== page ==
Our family gathered here is your cathedral. Your marriage was the cornerstone, and we are building upward. The values, skills, and morals you have passed on to us are the buttresses and beams. The memories and stories are the artwork and stained glass windows. And an occasion as special as this one is like a visit to the cathedral – a chance to celebrate what has been accomplished.

I love you more than I can ever express here. I am honored to be your granddaughter. And I will take what I have learned from you and pass it on. I will do my very best to make your story my own. 

With love and more love,

Gretchen

 

Three Italian Women

We’re standing in the church sanctuary, a place of holy refuge, and I know she feels safe. She’s facing a very tough day. She’s been carrying heavy burdens for several people, trying to help where and however she can, and I can see the weight of many hard weeks bearing down on her.  She’s got herself together – she’s beautiful and graceful, keeping up with self-care, but none of us can do the impossible. We can’t bring people back from the dead, or stop the march of a loved one’s disease right there in its tracks with one desperate, pleading prayer.  Her eyes fill up and flood over and I don’t have words so I do what friends do then.  I hug her.  And I don’t let go until she lets go first.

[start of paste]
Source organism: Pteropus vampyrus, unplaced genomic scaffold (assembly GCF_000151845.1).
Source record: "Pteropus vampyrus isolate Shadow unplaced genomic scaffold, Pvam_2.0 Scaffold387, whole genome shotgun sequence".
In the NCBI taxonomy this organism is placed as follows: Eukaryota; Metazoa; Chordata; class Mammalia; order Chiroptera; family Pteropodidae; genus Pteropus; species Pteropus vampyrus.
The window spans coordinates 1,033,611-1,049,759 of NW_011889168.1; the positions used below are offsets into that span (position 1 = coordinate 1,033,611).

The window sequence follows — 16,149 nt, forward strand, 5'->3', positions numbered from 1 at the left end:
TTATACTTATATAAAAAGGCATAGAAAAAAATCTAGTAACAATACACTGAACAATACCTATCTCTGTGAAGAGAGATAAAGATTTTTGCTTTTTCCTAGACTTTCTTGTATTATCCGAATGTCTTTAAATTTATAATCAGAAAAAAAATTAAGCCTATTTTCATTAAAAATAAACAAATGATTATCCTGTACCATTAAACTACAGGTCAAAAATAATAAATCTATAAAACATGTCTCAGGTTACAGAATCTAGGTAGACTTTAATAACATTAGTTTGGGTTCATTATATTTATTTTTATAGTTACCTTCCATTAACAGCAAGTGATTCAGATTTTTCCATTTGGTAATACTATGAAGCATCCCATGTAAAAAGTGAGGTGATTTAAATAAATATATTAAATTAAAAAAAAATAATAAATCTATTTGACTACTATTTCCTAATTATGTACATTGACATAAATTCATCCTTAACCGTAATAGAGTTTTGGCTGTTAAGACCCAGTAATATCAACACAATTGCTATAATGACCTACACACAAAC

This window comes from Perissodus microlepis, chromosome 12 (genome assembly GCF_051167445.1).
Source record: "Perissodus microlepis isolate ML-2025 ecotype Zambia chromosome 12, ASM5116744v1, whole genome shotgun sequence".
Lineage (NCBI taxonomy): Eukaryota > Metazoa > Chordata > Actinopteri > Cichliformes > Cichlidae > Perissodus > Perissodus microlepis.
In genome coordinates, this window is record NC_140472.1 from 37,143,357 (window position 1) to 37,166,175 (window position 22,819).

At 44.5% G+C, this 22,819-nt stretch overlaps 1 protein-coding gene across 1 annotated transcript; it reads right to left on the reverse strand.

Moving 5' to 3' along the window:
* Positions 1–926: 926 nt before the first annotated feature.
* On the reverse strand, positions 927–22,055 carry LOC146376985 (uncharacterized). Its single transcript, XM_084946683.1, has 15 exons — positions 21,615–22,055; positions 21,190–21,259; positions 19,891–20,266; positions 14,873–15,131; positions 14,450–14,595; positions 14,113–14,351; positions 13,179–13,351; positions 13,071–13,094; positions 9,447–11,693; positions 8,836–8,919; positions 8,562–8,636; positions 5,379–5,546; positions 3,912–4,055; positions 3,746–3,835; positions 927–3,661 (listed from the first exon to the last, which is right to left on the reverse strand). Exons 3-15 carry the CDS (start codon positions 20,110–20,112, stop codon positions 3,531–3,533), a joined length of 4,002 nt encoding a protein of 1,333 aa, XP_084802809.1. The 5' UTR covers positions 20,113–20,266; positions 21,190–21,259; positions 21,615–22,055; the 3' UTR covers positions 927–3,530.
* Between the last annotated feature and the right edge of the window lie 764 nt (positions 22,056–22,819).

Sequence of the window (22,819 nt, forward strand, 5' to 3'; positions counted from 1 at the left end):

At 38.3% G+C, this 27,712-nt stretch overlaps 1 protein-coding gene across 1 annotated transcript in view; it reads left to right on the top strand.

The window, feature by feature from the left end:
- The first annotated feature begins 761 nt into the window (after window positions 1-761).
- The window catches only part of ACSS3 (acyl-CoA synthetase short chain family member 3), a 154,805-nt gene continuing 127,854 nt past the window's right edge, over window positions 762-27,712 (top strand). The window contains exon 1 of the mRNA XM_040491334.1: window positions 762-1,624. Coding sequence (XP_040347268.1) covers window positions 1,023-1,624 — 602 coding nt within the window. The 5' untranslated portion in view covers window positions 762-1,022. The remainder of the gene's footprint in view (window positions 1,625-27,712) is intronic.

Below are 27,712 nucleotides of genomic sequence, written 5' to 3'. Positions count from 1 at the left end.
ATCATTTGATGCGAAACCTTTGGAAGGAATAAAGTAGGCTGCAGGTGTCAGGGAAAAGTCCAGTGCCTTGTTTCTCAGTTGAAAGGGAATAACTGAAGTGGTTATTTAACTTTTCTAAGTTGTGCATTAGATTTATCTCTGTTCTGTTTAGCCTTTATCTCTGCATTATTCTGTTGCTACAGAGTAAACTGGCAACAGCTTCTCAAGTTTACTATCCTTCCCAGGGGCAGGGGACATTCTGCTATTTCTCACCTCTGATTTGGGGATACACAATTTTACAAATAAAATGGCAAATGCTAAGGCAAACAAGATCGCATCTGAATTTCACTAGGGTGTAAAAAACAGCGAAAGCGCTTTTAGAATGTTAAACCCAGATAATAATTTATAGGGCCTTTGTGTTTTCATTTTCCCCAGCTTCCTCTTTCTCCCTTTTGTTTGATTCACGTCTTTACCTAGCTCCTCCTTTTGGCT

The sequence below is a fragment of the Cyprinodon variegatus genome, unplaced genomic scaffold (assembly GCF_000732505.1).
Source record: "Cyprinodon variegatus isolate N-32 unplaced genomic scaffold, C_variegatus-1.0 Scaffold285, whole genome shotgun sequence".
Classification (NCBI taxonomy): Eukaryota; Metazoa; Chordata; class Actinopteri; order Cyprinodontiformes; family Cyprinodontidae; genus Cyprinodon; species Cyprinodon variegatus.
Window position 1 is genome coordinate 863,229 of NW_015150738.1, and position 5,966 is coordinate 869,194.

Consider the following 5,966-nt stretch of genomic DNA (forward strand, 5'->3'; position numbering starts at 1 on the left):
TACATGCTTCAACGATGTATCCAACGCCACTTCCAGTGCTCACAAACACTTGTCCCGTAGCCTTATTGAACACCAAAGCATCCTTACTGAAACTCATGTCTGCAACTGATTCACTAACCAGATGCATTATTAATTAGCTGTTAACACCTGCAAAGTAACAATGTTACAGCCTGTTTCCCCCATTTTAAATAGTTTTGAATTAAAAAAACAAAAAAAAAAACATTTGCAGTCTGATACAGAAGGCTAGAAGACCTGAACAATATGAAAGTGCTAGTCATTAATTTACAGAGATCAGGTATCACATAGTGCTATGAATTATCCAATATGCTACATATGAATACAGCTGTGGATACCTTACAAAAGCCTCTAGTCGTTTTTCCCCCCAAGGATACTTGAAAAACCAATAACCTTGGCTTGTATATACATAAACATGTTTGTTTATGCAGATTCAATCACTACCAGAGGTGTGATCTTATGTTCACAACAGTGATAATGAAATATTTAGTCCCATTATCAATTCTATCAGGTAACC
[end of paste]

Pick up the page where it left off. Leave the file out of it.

Later in the day I remember three women I haven’t thought of in many years.  I dig up their picture:

3_ItalianWomen_Jan1993
Three friends. Rome. January, 1993.

Arms linked together, they were a bit of an obstacle walking down the Roman street at dusk on that cold, January day.  I followed them for a little before snapping this photo.  They were in no hurry, and didn’t sway from between these yellow lines.  People went around them.  I was wishing I  spoke Italian so that I could catch snippets of their conversation, though I’m fairly sure the bulk of it was the same as that of women’s talk everywhere – mostly family, the work of homemaking, marriage, schedules, maybe some chit-chat about clothing, books, and other entertainment thrown in for fun.